Agnew's deeper disgrace

September 22, 1996|By MICHAEL OLESKER

ON THE EVENING of his humiliation, having pleaded no contest to tax evasion charges, having caved in to the government's case declaring thousands of dollars routinely extorted in little white envelopes, having watched his moment in American history crash into a brick wall, Spiro T. Agnew gathered his whole family about him and went to dinner at Sabatino's in Little Italy.

"Hey, governor," shouted an old acquaintance, a veteran East Baltimore bookmaker who, coincidentally, had simultaneously faced gambling charges in a federal courtroom just a few doors from Agnew's earlier that same afternoon, "I see they got you today. What the hell, they got me, too, don't worry about it."

Thus does history shrug its shoulders; what's done is done, and you move on and hope people have short memories. Agnew smiled wanly, and then he and his family went to a secluded room for dinner, where the hours passed and the conversation felt tortured and not a soul mentioned a syllable about the events of the day.

In the federal courthouse, U.S. Attorney George Beall, the man who led the Agnew prosecution, heaved a sigh, went home to bed, and commenced what he remembered later as weeks of lying awake for hours, punctuated by fitful, nightmarish sleep from which he would awaken in a sweat, full of fears and anxieties finally catching up with him.

Who can imagine the nightmares of Spiro Agnew over the last quarter-century? All those hopes, all that community pride, all those people who believed in him, and he'd let them down. He knew it, but didn't talk about it. He seemed to vanish overnight, thin lips tightly shut. The country was gearing up for Watergate, dividing everyone's attention and making Agnew's crimes look piddly. Who cared about payoffs from contractors in Baltimore when here was the scowling Nixon, trying to sneak his secrets past Justice while she had her blindfold on.

You'd hear about Agnew once in a while. He was buddying up to Frank Sinatra. There were deals with Arab businessmen. Here and there, somebody would spot Agnew on the beach at Ocean City. By now, Gerald Ford had become the president Agnew might have been. How did he feel about that? "I grit my teeth," Agnew told Baltimore friends. Then he would go away again.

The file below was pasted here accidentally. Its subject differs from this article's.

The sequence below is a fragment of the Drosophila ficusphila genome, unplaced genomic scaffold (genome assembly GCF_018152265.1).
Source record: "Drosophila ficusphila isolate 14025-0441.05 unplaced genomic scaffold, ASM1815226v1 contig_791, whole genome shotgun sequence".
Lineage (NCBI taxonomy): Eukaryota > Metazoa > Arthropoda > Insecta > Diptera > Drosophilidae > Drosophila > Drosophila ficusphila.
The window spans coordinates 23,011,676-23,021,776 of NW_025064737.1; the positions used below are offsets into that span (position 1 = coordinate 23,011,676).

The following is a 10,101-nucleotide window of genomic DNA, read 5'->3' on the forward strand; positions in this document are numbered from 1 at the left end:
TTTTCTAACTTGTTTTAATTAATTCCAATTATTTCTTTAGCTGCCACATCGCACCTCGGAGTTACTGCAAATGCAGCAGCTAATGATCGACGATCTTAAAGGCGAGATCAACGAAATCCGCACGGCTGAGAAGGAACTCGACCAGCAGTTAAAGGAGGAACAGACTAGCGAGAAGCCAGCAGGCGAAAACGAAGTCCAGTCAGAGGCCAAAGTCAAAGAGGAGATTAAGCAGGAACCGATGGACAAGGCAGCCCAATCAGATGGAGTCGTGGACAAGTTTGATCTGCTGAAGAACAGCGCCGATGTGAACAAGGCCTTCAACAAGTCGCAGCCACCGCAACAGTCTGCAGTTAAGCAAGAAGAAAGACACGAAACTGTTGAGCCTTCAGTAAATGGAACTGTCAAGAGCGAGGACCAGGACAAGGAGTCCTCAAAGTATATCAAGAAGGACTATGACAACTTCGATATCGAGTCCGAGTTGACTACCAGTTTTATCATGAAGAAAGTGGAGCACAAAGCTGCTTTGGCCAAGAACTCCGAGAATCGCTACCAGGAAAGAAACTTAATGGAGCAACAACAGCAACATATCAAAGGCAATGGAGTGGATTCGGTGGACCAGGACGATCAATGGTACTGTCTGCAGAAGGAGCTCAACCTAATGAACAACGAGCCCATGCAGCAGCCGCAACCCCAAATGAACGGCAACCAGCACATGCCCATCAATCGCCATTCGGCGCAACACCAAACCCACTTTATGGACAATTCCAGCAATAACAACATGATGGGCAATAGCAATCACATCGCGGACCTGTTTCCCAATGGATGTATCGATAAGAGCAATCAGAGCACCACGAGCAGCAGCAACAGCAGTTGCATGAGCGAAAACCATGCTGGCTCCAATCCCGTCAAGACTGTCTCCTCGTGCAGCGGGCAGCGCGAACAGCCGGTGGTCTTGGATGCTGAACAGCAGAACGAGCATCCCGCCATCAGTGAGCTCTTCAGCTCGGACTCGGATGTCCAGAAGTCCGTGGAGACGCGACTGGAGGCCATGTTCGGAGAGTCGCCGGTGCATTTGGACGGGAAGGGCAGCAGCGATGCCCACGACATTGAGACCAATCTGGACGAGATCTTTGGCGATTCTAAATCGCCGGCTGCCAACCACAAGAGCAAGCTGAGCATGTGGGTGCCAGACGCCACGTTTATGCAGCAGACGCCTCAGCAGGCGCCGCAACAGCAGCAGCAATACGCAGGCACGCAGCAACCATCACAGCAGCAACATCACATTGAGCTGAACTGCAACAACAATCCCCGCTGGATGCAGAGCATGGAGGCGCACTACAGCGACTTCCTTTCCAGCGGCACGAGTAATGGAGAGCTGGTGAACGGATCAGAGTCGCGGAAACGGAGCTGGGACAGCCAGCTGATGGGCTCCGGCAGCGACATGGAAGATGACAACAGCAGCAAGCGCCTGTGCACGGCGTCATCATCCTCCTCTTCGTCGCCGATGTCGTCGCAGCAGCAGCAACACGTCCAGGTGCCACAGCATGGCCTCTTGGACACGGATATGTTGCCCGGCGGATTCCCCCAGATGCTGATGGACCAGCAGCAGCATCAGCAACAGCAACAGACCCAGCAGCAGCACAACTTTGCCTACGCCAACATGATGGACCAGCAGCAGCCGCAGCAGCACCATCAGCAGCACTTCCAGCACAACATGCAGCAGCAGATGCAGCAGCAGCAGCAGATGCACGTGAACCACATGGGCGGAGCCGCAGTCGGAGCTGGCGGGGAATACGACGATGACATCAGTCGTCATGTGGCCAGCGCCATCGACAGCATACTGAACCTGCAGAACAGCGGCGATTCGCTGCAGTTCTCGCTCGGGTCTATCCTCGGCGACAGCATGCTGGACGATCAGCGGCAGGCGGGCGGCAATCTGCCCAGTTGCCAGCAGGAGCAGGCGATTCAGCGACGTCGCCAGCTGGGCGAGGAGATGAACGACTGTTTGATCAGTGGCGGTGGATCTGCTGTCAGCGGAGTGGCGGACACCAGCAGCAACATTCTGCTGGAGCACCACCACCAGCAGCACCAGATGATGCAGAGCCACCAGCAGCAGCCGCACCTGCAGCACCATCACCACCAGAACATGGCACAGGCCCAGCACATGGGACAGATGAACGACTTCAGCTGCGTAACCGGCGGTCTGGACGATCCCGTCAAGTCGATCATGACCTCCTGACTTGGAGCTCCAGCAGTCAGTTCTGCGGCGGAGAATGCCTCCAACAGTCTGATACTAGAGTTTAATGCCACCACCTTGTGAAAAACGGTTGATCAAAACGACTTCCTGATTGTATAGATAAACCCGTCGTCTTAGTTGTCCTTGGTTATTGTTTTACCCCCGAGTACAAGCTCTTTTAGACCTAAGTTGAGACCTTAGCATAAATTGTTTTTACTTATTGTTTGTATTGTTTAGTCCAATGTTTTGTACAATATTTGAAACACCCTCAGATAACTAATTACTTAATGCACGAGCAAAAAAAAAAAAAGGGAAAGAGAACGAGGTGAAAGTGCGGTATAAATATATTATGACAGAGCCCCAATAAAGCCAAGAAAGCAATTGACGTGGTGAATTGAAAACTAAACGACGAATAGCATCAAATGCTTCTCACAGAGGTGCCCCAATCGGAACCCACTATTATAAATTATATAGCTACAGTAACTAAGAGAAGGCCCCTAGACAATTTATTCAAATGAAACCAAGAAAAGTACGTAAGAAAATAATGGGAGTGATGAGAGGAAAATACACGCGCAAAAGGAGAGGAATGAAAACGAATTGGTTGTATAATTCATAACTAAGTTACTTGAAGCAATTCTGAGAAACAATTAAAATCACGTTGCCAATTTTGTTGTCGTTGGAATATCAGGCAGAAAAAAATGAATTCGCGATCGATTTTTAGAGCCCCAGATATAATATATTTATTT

Until his death Tuesday evening, at 77, on his last trip back to Ocean City, he could be a tough man to read. For all his early public posturing, for all his dramatic pronouncements, you thought you'd understood him, but then you didn't.

He became governor because voters invented a man who wasn't really there. George P. Mahoney had run against him, declaring, "Your home is your castle. Protect it." Everybody knew what it meant. It was a call to choose up sides by race.

Through that long campaign summer, you waited for Agnew to repudiate such language. He never did exactly, but he danced around the subject delicately enough that it looked like gentlemanly discretion, a desire not to participate in such unseemliness. You could fill in the silence with anything you wanted. Next to Mahoney, he looked like a statesman.

But the image went away pretty quickly. When the riots of 1968 struck Baltimore, Agnew gathered black political and community leaders in a room and furiously berated them. He felt personally betrayed. They shouldn't have let this thing happen, he told them. As if they had control of the streets. As if they might have calmed generations of pent-up rage that spilled out of the shooting of Martin Luther King. As if their grief wasn't profound enough with King's death.

But the moment made Agnew. My kind of tough guy, Richard Nixon said. Agnew became Nixon's Nixon, the attacker who freed Nixon to look dignified as he quietly picked apart the Constitution.

That's the great irony now: We remember Agnew mostly for taking money under the table the same way it had been taken by generations of politicians around here, and not for the thing that wounded the whole country. He and Nixon willfully divided us, coarsened the national debate, Nixon issuing the orders and Agnew mouthing the words, putting a chill into dissent, going after college kids, after war protesters, Nixon abusing the various police powers, and who cared if a few civil liberties were stolen?

It took awhile to learn the Agnew lesson. When Gerald Ford picked his running mate three years after Agnew's disappearance, it was Bob Dole. The thinking was: Agnew had stupidly broken the law, but he'd been pretty effective and pretty popular. Let Dole do for Ford what Agnew had done for Nixon.

It backfired. Dole, glowering, shooting from the lip ("Democrat wars") made people cringe. He might have cost Ford the election against Jimmy Carter. Now it's a new, softer, more grandfatherly Dole. Even the Agnew toughness went out of vogue.

On the night of his humiliation, Agnew and the East Baltimore bookmaker shook hands in Little Italy. The two men had been friendly for years, and now the contrast would be lost on no one: The one man, pursued by police for the crime of taking amiable sports bets; the other, seemingly the straightest of men, caught with his hands under the table, pursued for the rest of his life only by history.

Pub Date: 9/22/96

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